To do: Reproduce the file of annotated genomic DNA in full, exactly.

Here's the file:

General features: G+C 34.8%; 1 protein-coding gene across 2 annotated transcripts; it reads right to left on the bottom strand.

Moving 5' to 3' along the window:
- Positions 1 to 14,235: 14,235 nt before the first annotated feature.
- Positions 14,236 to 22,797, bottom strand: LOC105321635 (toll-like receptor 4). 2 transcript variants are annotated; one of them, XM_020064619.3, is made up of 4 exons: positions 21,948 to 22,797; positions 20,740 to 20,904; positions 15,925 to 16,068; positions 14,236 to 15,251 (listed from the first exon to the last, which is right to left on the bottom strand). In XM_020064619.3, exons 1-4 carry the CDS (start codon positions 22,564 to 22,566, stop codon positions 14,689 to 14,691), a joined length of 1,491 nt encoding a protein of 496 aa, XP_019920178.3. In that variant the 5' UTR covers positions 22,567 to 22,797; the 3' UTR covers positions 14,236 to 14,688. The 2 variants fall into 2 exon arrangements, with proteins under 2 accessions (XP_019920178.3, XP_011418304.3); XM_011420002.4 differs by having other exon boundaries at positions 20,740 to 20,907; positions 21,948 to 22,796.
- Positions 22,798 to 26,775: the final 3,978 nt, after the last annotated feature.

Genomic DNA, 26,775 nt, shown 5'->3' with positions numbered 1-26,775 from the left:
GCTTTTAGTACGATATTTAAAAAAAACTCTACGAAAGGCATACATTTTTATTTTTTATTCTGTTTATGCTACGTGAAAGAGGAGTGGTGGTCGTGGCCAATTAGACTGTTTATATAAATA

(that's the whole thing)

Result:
General features: G+C 34.8%; 1 protein-coding gene across 2 annotated transcripts; it reads right to left on the bottom strand.

Moving 5' to 3' along the window:
- Positions 1 to 14,235: 14,235 nt before the first annotated feature.
- Positions 14,236 to 22,797, bottom strand: LOC105321635 (toll-like receptor 4). 2 transcript variants are annotated; one of them, XM_020064619.3, is made up of 4 exons: positions 21,948 to 22,797; positions 20,740 to 20,904; positions 15,925 to 16,068; positions 14,236 to 15,251 (listed from the first exon to the last, which is right to left on the bottom strand). In XM_020064619.3, exons 1-4 carry the CDS (start codon positions 22,564 to 22,566, stop codon positions 14,689 to 14,691), a joined length of 1,491 nt encoding a protein of 496 aa, XP_019920178.3. In that variant the 5' UTR covers positions 22,567 to 22,797; the 3' UTR covers positions 14,236 to 14,688. The 2 variants fall into 2 exon arrangements, with proteins under 2 accessions (XP_019920178.3, XP_011418304.3); XM_011420002.4 differs by having other exon boundaries at positions 20,740 to 20,907; positions 21,948 to 22,796.
- Positions 22,798 to 26,775: the final 3,978 nt, after the last annotated feature.

Genomic DNA, 26,775 nt, shown 5'->3' with positions numbered 1-26,775 from the left:
GCTTTTAGTACGATATTTAAAAAAAACTCTACGAAAGGCATACATTTTTATTTTTTATTCTGTTTATGCTACGTGAAAGAGGAGTGGTGGTCGTGGCCAATTAGACTGTTTATATAAATA